The old wisdom was that diesel engines lasted forever, cost less to run and were simple to maintain, but 21st Century engine tech has turned these arguments on their head.
Take maintenance, for example. It’s true that diesel engines don’t need spark plugs, HT leads and coils. But they do need turbochargers to match the power of gas motors, dual-mass flywheels to smooth gearchanges, DPFs (diesel particulate filters) to cut emissions, glow plugs and expensive high-pressure fuel injectors.
And don’t pay too much heed to old stories about diesel engine longevity, either. Old gas engines didn’t last as long as old diesels, but increasing diesel complexity and better-quality gas motors could be levelling the playing field.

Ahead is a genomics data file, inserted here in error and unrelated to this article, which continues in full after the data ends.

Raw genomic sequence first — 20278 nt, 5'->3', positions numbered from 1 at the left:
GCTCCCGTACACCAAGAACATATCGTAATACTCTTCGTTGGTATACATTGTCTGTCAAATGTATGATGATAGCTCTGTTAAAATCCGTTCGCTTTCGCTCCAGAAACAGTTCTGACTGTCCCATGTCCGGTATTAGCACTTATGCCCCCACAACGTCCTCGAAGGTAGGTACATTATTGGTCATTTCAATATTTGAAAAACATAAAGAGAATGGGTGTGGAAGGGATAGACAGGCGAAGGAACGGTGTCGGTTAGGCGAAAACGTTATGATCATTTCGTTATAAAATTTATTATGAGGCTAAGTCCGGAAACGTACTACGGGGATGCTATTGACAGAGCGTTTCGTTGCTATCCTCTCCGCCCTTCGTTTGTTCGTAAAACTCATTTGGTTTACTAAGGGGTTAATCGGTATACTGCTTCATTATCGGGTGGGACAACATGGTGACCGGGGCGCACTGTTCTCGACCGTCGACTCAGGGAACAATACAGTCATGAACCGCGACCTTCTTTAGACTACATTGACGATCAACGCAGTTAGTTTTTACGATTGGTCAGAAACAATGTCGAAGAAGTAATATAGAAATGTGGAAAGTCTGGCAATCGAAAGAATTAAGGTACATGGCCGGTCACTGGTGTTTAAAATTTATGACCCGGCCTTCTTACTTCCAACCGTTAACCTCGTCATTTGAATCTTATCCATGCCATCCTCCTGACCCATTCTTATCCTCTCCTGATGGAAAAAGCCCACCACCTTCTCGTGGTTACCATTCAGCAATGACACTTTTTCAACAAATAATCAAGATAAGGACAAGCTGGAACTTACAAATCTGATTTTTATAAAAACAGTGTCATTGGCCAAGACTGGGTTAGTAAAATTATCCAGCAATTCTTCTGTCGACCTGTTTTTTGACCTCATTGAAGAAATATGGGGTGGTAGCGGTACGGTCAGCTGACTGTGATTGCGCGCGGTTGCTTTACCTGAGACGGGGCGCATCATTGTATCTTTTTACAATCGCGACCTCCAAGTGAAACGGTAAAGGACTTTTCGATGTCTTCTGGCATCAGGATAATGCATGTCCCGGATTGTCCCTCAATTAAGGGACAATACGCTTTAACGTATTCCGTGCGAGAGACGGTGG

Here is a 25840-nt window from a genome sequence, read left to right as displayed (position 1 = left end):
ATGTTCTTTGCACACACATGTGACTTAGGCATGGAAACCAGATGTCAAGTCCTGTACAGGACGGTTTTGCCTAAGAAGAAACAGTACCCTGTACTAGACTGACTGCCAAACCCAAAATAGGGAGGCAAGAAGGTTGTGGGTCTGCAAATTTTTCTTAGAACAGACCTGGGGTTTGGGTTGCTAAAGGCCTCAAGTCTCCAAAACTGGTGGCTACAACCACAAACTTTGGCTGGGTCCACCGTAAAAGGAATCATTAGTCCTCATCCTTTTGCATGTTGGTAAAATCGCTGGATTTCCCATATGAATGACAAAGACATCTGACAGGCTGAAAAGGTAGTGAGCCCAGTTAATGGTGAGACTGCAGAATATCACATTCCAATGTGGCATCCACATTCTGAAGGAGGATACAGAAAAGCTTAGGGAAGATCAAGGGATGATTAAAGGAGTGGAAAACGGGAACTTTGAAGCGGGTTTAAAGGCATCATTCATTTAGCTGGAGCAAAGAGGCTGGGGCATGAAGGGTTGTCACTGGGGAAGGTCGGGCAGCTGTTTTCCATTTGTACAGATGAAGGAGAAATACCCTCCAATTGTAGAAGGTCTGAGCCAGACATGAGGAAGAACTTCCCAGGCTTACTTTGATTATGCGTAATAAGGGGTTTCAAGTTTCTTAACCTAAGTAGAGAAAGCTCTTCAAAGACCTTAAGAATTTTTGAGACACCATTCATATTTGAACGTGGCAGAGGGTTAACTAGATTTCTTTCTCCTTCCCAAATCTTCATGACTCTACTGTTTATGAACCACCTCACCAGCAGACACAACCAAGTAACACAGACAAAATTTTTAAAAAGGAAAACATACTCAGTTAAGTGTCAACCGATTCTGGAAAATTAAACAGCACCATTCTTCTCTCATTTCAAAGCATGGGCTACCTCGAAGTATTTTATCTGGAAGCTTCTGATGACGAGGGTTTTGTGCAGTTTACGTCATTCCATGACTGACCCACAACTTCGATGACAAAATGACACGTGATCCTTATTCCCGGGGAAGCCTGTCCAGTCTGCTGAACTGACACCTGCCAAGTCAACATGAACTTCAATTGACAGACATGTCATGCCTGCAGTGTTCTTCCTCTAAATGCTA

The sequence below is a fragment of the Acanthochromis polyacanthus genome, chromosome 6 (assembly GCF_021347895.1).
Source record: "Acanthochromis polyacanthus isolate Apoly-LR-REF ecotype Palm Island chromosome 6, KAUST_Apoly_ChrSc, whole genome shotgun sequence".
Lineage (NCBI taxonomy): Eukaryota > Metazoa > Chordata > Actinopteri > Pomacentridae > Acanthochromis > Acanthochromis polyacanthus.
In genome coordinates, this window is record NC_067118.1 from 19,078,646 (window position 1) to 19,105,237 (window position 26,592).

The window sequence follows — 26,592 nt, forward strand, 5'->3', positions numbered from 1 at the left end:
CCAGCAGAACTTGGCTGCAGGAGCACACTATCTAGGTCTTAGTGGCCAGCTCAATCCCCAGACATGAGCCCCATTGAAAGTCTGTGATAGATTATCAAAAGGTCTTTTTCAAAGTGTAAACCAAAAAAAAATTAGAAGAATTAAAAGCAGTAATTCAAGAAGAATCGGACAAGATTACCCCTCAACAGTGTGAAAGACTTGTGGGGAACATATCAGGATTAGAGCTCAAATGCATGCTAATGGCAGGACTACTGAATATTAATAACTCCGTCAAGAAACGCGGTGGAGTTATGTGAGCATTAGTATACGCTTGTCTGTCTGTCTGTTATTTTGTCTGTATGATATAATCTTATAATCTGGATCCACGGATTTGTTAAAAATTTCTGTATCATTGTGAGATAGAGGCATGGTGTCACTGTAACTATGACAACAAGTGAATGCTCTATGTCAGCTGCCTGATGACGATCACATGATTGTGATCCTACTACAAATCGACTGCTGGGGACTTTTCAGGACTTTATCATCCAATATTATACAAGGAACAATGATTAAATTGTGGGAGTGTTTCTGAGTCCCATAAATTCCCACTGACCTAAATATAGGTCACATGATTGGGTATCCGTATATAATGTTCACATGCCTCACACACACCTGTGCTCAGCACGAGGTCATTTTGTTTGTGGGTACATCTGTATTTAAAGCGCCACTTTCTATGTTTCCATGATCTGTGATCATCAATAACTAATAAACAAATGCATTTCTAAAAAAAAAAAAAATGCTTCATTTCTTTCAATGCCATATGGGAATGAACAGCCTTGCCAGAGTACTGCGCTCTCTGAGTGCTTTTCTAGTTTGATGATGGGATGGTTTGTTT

Remember too that most car maintenance costs are unconnected with the power unit.
Diesel engines were once the good guys in the war on emissions, but now the authorities have woken up to their highly toxic particulate emissions, the whole future of diesel for mass-market transport looks less certain.
The driving experience is very different too. Diesels deliver lots of mid-range torque for effortless pulling power and if you then step into a regular gas car you’re going to find it pretty gutless until you adapt your driving technique.
But gas cars respond well to revs, whereas diesels just run out of puff.
You’ll still get fuel savings from a carefully-driven diesel, but when you factor in purchase cost, maintenance and complexity, the equation gets more complicated. Maybe gas isn’t done yet!